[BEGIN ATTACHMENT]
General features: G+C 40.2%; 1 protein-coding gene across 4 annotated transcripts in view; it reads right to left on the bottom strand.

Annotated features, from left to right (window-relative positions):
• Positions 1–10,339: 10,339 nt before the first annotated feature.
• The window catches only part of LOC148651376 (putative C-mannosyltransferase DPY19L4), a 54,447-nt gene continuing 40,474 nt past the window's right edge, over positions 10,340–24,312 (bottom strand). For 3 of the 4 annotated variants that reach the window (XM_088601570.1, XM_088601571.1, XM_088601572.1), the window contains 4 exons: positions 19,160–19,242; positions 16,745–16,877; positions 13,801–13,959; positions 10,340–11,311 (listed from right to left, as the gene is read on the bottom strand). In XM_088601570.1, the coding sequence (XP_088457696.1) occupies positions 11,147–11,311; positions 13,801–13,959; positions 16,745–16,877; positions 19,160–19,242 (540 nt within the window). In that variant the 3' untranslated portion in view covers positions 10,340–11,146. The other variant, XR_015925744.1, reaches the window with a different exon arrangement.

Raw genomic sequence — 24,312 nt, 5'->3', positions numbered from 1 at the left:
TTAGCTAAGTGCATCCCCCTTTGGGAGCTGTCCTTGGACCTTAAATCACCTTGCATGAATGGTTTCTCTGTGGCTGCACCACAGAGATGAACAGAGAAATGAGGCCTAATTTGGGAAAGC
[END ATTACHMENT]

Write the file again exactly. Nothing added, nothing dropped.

General features: G+C 40.2%; 1 protein-coding gene across 4 annotated transcripts in view; it reads right to left on the bottom strand.

Annotated features, from left to right (window-relative positions):
• Positions 1–10,339: 10,339 nt before the first annotated feature.
• The window catches only part of LOC148651376 (putative C-mannosyltransferase DPY19L4), a 54,447-nt gene continuing 40,474 nt past the window's right edge, over positions 10,340–24,312 (bottom strand). For 3 of the 4 annotated variants that reach the window (XM_088601570.1, XM_088601571.1, XM_088601572.1), the window contains 4 exons: positions 19,160–19,242; positions 16,745–16,877; positions 13,801–13,959; positions 10,340–11,311 (listed from right to left, as the gene is read on the bottom strand). In XM_088601570.1, the coding sequence (XP_088457696.1) occupies positions 11,147–11,311; positions 13,801–13,959; positions 16,745–16,877; positions 19,160–19,242 (540 nt within the window). In that variant the 3' untranslated portion in view covers positions 10,340–11,146. The other variant, XR_015925744.1, reaches the window with a different exon arrangement.

Raw genomic sequence — 24,312 nt, 5'->3', positions numbered from 1 at the left:
TTAGCTAAGTGCATCCCCCTTTGGGAGCTGTCCTTGGACCTTAAATCACCTTGCATGAATGGTTTCTCTGTGGCTGCACCACAGAGATGAACAGAGAAATGAGGCCTAATTTGGGAAAGC